The effectiveness of behaviour based safety (BBS) in accident prevention at a pine timber processing plant in Nyanga District, Zimbabwe

Steven Jerie, Jenya Baldwin

Abstract


The aim of this study was to assess the effectiveness of Behaviour Based Modelling (BBM) in the timber processing operations at a pine timber processing plant in Nyanga district in Eastern Zimbabwe. A detailed descriptive study was undertaken on the effectiveness of BBM in the timber processing operations. A sample size of 20% of all the employees directly involved in timber processing operations was used in data collection. Direct field observations, interviews and questionnaires surveys were used as primary sources of data collection. Secondary data was acquired from the division`s local clinic and the Safety, Health and Environment (SHE) department at the timber processing plant. Data collected was analysed using the statistical and descriptive methods. The study showed that BBM is accomplishing its intended goals although management support could increase with the prime focus centered on timber processing operations. Improvements on the existing operational procedures of Behaviour Based Modelling could, however, improve its effectiveness. The Safety, Health and Environment department should ensure that employees have the right to refuse to work under unsafe and unhealthy work conditions. Management must ensure that hazards and risks are eliminated   prior to employees commencing the work.  The procurement of Personal Protective Equipment/Clothing must be improved so as to allow the outright applicability of BBM.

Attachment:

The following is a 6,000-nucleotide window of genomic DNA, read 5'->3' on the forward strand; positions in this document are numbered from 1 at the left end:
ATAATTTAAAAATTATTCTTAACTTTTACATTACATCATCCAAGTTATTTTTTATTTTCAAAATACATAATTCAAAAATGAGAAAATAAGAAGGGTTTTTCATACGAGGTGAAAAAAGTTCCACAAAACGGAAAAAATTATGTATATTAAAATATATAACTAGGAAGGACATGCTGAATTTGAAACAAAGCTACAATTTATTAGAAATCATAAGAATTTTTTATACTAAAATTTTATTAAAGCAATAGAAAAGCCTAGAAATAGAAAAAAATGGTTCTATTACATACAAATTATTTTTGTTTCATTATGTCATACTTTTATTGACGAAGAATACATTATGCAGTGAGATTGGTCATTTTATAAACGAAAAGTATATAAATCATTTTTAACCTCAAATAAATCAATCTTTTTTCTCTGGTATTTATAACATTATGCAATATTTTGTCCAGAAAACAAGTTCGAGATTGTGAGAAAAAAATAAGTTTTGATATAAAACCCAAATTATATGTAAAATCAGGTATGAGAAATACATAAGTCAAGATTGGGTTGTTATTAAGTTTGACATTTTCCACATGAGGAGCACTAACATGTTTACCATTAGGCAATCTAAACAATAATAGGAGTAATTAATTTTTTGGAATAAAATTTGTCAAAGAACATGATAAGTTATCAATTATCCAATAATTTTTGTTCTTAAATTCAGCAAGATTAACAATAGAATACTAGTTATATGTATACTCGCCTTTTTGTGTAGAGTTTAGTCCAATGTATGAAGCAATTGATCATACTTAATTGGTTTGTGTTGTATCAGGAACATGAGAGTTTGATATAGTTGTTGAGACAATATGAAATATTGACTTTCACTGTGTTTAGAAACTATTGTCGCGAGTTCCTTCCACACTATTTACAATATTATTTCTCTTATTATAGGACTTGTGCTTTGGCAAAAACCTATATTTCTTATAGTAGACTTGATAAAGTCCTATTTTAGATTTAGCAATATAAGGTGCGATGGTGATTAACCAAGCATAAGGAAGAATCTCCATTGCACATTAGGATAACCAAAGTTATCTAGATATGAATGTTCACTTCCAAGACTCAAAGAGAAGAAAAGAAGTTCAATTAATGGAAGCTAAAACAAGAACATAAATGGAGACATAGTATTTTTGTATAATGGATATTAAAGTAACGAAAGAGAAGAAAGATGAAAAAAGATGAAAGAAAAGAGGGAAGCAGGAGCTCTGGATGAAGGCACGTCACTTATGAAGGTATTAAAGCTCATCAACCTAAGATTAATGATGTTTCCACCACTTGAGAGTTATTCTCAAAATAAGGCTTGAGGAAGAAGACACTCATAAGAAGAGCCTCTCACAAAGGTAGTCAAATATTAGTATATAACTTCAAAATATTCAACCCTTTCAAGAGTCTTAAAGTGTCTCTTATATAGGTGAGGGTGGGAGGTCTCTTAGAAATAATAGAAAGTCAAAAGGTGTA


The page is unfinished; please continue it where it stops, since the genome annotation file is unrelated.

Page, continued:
Keywords


Behaviour, safety, accident prevention, pine timber processing, Personal protective clothing

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DOI: http://dx.doi.org/10.18533/rss.v2i6.103

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